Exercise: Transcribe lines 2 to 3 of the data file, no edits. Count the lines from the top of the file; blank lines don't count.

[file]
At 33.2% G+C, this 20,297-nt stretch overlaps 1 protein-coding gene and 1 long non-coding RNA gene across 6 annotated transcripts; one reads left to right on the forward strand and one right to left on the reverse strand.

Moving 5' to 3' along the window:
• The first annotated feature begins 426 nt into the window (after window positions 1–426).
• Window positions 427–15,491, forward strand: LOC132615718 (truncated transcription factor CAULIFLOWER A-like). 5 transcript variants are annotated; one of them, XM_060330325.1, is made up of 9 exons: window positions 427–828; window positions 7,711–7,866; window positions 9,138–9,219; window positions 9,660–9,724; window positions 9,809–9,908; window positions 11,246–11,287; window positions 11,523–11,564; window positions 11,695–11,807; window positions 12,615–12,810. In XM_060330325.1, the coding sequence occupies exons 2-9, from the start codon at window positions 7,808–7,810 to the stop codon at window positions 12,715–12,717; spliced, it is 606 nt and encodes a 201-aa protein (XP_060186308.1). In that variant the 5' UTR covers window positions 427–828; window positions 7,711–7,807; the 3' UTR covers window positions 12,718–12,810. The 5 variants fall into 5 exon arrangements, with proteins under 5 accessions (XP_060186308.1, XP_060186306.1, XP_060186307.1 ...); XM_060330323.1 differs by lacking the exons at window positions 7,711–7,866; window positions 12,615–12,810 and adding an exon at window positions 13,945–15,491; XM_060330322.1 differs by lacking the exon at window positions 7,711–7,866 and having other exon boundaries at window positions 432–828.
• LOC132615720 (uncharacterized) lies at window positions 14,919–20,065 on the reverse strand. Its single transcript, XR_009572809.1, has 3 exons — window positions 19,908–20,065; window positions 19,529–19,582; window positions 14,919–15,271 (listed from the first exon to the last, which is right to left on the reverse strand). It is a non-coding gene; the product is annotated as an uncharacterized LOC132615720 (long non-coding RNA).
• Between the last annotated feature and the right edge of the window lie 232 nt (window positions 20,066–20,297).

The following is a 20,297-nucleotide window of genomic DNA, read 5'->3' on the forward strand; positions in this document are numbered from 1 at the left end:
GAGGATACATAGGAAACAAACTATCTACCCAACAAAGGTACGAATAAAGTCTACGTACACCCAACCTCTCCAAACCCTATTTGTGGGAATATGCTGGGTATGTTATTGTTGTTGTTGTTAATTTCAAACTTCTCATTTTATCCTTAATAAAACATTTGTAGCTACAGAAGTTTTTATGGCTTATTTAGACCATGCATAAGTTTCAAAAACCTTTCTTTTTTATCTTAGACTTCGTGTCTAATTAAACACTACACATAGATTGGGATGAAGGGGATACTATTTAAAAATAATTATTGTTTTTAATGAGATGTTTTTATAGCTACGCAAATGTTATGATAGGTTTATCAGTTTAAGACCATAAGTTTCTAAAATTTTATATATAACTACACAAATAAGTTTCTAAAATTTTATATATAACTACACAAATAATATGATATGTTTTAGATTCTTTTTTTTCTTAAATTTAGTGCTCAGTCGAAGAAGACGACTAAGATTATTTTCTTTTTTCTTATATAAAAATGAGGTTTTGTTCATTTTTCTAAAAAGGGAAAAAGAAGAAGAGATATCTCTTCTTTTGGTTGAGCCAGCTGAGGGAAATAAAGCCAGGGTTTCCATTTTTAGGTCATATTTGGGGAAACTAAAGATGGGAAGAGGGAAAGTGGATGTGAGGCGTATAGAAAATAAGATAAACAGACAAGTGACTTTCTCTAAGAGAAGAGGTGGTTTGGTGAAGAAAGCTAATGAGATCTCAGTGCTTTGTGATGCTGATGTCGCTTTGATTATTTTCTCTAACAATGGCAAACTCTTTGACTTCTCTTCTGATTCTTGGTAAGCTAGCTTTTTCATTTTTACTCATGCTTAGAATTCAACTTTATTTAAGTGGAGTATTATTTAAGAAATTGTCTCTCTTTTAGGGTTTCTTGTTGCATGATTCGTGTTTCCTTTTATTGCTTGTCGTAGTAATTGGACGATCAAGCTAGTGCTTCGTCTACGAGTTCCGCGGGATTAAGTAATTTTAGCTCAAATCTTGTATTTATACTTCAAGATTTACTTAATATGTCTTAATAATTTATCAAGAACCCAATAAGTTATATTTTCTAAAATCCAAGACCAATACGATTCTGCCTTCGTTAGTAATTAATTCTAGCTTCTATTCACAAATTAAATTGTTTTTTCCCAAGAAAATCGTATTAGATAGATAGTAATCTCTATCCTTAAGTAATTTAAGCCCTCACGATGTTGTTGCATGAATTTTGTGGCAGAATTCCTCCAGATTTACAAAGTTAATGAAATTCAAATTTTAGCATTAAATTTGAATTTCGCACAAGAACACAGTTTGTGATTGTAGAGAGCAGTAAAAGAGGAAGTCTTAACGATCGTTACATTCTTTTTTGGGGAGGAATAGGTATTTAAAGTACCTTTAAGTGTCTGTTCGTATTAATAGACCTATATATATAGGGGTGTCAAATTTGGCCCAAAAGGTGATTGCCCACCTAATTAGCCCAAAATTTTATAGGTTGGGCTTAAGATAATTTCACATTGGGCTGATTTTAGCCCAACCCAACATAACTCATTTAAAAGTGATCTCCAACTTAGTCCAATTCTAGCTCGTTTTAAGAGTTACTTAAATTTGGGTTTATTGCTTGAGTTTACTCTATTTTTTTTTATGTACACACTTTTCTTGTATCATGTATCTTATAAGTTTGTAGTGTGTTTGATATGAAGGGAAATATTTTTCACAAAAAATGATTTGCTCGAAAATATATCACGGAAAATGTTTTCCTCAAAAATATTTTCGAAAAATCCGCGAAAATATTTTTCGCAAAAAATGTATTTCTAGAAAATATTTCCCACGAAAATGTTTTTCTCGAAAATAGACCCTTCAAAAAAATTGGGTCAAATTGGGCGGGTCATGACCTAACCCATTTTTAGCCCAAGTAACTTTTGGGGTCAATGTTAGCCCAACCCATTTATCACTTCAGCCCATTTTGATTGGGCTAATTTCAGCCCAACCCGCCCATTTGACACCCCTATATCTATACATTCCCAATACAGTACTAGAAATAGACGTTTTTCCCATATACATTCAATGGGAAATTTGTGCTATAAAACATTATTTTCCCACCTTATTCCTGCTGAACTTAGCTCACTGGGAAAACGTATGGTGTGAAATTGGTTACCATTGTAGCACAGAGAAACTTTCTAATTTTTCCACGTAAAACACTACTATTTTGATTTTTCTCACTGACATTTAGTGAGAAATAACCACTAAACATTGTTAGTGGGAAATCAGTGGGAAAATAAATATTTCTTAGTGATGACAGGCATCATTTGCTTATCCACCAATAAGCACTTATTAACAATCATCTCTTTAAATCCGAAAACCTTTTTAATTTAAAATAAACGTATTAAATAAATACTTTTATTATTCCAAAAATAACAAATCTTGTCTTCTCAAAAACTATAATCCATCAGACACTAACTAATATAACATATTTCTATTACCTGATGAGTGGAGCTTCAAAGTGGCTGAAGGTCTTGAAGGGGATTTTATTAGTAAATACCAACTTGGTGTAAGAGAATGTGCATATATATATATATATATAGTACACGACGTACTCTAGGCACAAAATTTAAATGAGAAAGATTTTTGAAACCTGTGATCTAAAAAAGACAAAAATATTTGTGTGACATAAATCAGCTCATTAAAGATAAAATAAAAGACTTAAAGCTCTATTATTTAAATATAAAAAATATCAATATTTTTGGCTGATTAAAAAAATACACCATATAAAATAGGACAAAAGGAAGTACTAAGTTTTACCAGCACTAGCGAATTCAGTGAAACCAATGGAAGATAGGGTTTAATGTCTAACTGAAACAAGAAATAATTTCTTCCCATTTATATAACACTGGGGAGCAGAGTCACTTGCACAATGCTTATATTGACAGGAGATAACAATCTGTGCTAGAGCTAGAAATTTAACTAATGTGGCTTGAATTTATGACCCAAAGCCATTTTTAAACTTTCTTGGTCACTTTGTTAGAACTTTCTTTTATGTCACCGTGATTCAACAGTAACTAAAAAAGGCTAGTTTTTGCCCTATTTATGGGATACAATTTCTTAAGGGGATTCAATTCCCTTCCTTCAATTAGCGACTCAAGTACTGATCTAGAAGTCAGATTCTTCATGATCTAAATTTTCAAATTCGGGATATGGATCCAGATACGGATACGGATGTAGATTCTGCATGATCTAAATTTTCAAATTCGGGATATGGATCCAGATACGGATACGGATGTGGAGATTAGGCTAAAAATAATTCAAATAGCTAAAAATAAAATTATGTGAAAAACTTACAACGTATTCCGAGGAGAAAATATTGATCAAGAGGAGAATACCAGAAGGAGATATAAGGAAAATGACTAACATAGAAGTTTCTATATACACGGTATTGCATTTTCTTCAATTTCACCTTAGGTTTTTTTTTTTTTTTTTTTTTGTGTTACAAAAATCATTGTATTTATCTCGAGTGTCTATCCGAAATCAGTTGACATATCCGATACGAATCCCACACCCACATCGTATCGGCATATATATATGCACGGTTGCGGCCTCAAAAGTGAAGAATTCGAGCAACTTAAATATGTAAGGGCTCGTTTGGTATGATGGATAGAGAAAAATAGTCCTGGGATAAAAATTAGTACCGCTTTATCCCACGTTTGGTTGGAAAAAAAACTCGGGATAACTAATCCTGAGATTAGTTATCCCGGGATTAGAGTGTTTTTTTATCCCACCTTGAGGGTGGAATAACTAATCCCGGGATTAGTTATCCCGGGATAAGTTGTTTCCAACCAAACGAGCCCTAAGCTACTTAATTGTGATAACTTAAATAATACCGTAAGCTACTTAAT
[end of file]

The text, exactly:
Moving 5' to 3' along the window:
• The first annotated feature begins 426 nt into the window (after window positions 1–426).